Discover how the Cold War and Civil Rights movement collided when America asked Dizzy Gillespie and American Masters Louis Armstrong, Duke Ellington and Benny Goodman to travel as cultural ambassadors and combat racially-charged Soviet propaganda through their music. Narrated by Leslie Odom, Jr., the new PBS documentary The Jazz Ambassadors features a new interview with American Master Quincy Jones, striking archival film footage, photos, radio clips, and iconic performances. The film is directed by Peabody Award winner Hugo Berkeley (Land Rush, A Normal Life) and produced by Mick Csáky (American Masters — Sister Rosetta Tharpe: The Godmother of Rock & Roll).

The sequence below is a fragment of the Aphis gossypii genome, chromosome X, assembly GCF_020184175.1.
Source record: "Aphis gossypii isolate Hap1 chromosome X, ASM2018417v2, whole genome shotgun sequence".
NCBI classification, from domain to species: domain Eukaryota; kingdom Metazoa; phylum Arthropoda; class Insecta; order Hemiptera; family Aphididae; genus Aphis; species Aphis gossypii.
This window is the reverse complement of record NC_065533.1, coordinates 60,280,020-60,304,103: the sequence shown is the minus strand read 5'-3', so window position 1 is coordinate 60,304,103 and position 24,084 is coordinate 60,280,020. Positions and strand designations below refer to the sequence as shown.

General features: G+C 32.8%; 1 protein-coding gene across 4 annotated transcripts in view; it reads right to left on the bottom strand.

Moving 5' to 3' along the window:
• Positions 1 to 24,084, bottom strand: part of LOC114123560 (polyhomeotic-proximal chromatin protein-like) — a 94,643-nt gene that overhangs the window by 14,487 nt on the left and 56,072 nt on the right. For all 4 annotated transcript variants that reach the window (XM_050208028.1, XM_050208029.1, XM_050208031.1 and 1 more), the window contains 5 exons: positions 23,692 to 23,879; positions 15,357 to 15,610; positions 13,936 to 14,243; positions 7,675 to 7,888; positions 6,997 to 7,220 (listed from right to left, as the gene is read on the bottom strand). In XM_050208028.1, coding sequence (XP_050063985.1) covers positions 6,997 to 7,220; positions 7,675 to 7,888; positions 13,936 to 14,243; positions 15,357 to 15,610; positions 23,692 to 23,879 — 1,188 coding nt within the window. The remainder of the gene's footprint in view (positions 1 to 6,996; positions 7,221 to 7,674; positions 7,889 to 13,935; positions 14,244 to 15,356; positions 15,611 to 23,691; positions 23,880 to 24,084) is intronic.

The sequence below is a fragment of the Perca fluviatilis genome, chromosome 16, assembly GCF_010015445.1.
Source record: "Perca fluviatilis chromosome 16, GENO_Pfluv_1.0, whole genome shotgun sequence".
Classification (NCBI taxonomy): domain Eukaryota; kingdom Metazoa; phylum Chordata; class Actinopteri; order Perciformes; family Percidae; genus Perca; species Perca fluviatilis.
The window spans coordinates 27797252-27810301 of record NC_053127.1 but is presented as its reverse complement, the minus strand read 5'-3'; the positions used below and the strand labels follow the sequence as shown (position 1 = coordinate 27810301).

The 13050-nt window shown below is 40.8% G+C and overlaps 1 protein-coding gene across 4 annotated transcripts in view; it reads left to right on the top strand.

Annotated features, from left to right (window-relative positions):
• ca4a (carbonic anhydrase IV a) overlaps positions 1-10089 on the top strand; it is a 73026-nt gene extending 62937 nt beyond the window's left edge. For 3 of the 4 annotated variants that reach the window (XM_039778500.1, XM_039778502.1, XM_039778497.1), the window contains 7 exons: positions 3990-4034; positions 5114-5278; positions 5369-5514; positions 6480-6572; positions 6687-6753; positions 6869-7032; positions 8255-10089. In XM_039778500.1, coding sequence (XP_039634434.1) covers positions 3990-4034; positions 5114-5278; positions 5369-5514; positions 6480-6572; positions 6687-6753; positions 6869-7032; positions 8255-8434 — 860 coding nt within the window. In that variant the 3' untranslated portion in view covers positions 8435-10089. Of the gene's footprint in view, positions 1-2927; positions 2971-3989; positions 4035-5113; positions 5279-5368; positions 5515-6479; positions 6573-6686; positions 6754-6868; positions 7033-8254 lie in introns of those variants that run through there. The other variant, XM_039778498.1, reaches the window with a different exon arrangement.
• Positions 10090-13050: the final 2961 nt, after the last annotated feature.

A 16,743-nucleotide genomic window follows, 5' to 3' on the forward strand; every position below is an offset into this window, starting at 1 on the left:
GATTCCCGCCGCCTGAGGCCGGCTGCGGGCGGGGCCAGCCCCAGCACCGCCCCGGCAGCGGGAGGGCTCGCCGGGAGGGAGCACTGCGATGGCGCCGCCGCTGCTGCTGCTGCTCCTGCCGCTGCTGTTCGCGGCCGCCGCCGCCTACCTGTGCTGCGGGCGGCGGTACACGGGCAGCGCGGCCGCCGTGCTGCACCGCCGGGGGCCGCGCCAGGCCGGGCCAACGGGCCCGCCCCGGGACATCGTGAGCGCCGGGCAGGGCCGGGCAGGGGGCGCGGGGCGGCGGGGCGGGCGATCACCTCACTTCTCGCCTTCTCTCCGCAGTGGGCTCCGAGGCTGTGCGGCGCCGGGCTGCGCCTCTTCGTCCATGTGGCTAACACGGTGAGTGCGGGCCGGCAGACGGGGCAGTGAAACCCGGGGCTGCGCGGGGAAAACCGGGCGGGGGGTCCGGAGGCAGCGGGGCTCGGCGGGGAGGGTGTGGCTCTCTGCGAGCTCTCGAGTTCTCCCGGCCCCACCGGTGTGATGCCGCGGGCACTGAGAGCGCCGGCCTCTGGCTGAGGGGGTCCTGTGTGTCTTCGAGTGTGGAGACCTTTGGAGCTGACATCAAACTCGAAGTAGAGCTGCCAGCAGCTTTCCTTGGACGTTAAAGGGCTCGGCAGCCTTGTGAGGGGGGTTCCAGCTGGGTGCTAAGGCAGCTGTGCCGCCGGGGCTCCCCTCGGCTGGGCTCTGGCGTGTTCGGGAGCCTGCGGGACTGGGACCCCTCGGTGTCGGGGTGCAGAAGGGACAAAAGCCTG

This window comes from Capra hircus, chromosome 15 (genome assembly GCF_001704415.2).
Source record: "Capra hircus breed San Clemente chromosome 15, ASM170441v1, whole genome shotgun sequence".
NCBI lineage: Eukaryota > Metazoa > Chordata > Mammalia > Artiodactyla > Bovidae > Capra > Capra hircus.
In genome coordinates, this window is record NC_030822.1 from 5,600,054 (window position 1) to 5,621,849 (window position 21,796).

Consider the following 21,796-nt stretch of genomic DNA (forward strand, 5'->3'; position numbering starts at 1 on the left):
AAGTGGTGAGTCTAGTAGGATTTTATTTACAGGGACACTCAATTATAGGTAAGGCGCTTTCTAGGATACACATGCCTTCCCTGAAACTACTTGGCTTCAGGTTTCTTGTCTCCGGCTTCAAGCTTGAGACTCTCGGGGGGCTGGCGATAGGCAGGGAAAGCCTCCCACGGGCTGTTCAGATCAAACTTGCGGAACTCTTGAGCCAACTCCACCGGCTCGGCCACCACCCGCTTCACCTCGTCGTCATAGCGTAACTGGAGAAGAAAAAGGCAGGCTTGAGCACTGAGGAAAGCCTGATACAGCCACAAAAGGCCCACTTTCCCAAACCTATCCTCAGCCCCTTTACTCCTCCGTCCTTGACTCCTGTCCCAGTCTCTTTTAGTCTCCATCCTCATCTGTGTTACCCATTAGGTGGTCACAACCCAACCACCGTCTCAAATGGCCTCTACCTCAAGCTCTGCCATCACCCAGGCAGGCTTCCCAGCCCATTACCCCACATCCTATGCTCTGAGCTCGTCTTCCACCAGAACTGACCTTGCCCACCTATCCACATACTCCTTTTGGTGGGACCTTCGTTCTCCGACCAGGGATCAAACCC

Here’s a preview:
Willis Conover’s popular Voice of America radio show gave American jazz a worldwide stage, and Louis Armstrong, its brightest star, was ready for the spotlight. A front-page story in The New York Times claimed America’s best Cold War weapon was “a blue note in a minor key,” and that Armstrong was its best ambassador.
In summer 1963, Duke Ellington headed to the Middle East and India on his first Jazz Ambassador tour. In a rare Swedish Television interview, he discusses the plight of African Americans, their contributions to society, and jazz music as “the American music.”
The Jazz Ambassadors premieres Friday, May 4 at 10 p.m. on PBS (check local listings) and streams beginning May 5 on pbs.org/jazzambassadors and PBS apps.